My boy loves Ubuntu because we can't get graphics going after two days!

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drhowarddrfine

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a lot of people who are attracted to working with the nuts and bolts of an OS are attracted to Ubuntu and other Linuxes because they can at least get it up and working pretty darn good with a GUI.
I only see that on Reddit and Linux forums but, by a GUI, I presume you mean pointy/clicky buttons to select options.
Then they can into the guts to make it do what they want it to do.
I don't understand why a GUI makes that possible but the command line or a text file does not.
If you lose critical mass then you lose development resources, and if not fixed, FreeBSD can die off just like other great things in this world have.
I don't see where FreeBSD needs fixing. Anything Linux can do, FreeBSD can do better. It's why Netflix runs on FreeBSD and that's a recent choice on their part.

We need to get past this GUI issue so that millions of kids (especially teenagers more so than 9 year olds) can start FreeBSD with GUI and lots of other stuff with no effort, let them love it to build up critical mass.
If you said, millions of serious hobbyists and young developers, I would be with you but just to garner millions of kids who want a GUI so they can play their games, you lost me.

FreeBSD is a professional operating system for professionals. It's great that we can run a desktop, and the idea behind PC-BSD is wonderful, but this is not a popularity contest and to wind up like Linux has, trying to be a Windows clone and Xbox all in one, is not my idea of where I'd want FreeBSD to be.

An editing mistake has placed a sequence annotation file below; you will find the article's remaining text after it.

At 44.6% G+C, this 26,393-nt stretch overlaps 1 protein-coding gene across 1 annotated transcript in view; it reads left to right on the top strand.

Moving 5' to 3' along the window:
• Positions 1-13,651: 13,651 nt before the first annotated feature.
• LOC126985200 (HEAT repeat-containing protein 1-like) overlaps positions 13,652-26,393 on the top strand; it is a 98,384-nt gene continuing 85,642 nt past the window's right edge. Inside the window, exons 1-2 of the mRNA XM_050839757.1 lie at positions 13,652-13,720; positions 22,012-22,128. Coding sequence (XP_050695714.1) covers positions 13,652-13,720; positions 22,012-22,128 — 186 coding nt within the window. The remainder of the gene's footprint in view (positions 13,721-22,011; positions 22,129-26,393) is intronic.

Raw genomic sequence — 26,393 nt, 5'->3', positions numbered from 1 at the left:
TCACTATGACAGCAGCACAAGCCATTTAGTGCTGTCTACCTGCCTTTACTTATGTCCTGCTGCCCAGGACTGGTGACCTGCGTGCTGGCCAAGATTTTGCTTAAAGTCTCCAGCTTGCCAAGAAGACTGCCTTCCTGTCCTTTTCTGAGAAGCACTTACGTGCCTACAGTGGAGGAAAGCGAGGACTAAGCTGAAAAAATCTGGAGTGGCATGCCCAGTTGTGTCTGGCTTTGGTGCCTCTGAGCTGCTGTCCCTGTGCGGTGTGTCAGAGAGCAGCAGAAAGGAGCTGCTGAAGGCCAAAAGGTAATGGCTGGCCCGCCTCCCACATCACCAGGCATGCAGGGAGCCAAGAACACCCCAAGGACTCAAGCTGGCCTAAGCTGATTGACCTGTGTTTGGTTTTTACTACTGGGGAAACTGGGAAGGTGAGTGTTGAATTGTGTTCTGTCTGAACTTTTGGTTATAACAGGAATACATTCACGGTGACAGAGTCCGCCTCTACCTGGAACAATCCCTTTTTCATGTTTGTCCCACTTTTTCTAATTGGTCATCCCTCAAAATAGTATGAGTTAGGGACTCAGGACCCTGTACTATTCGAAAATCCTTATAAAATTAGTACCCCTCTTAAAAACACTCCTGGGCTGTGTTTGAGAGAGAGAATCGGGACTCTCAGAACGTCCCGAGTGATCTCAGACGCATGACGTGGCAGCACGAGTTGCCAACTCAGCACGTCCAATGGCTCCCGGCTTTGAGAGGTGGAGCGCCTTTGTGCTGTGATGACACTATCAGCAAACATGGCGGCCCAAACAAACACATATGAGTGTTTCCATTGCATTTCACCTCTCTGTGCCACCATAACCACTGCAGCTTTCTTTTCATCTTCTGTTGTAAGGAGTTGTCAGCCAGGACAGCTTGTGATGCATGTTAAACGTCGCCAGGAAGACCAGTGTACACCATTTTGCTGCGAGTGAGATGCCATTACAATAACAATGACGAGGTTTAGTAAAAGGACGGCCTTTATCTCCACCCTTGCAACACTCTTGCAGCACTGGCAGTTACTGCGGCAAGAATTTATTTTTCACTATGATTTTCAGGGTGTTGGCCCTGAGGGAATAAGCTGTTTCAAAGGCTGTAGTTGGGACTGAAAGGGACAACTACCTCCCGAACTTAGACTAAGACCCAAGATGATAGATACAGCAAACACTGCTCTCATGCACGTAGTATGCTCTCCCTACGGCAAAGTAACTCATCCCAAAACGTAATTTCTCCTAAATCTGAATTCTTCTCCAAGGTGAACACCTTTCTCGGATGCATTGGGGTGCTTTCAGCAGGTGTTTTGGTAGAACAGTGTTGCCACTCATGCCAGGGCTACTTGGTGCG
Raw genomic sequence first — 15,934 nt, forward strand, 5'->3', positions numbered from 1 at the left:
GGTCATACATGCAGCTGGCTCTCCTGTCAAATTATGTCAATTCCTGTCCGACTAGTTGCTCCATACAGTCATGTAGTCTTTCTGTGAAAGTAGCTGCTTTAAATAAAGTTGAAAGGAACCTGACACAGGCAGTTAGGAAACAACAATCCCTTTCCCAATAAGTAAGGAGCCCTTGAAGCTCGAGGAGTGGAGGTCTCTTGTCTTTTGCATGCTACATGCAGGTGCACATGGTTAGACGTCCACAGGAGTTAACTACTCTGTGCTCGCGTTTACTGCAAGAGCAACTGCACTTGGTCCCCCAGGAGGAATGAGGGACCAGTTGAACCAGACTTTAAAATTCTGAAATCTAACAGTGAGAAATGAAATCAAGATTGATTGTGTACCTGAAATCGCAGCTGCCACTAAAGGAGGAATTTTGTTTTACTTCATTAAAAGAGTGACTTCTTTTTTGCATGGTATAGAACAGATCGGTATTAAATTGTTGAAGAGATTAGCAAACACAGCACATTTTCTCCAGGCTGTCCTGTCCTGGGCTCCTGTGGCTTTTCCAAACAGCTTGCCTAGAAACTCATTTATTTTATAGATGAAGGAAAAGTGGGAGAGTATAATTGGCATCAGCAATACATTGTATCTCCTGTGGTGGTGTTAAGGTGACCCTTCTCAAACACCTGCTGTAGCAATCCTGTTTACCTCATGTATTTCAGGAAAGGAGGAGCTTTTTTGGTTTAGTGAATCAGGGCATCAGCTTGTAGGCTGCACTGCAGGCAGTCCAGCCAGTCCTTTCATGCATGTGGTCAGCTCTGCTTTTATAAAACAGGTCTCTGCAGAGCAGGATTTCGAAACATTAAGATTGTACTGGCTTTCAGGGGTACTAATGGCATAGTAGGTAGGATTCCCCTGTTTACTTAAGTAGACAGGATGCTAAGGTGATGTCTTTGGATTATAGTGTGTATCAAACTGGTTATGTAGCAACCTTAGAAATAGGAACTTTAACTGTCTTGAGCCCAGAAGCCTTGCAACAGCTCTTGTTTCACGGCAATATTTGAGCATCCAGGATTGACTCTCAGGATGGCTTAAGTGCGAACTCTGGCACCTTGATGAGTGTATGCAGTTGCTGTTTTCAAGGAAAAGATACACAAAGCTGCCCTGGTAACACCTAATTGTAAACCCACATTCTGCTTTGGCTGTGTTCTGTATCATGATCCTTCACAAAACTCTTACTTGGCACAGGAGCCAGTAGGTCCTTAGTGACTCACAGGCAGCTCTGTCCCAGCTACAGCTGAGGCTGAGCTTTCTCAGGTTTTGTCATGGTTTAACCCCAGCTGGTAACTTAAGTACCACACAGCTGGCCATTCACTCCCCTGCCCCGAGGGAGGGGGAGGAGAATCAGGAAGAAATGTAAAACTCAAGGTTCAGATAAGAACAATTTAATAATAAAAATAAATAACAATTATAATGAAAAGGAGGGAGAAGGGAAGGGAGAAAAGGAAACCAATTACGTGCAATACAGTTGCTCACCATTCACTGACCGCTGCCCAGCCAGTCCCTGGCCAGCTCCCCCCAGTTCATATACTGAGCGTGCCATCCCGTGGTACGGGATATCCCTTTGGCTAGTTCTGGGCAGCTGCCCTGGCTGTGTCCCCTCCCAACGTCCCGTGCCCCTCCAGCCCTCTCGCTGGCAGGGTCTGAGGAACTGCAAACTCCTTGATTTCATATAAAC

phoenix

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As with everything FreeBSD-related, it all comes down to the hardware.

The Linux kernel and distributions support just about every piece of random hardware you can find. The quality of that support is all over the map. FreeBSD supports a much more limited selection of hardware, but it tends to have better support for the hardware.

Nowhere do you mention what hardware you are using, nor which versions of FreeBSD you are using.

I got a working 9.x desktop running at home using an AMD Phenom-II x4 and a Radeon GPU (forget the model, it's a half-height silent card) within a couple of hours, including putting all the hardware together into a case. And I managed to convert that system to PC-BSD 9 within a couple of hours. Why was it so easy? Because that hardware is very well supported by FreeBSD, right down to all the sensors on the motherboard, the (e)SATA controller, the USB controllers, the GPU, etc.

However, I didn't like the performance of the GPU using the OSS graphics driver, so I switched it for an nVidia 210 (also half-height and silent). As there are official binary drivers from nVidia, performance increased by a large margin, and the system has been running like that for a year or so now.

Moral of the story: for the best experience using FreeBSD, be sure to do your research and use hardware that's specifically supported by FreeBSD. Don't just throw random hardware at it and hope for the best.
 

sulman

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Ubuntu is specifically designed to be that Linux distribution. That's why Valve made it the supported client for Steam; that's why it has the reputation for being the most user friendly distribution.

Reality? Ubuntu is a great place to start but a bad place to end up.

It's overly heavy; the GUI tools can lead users down some blind alleys - Nvidia users still have this uninituitive procedure to follow in order to use a proprietary driver, and if they want up to date builds they end up having to play with PPA configurations.

Now, herein lies a problem: the second you have have to take apart a GUI tool and start rooting around configuration files, you're screwed. You have no context what is going on, what the files are for, how to read about them, what the changes you make mean. Look at the Steam support forums. What happens is users of other distributions end up giving support to Ubuntu users.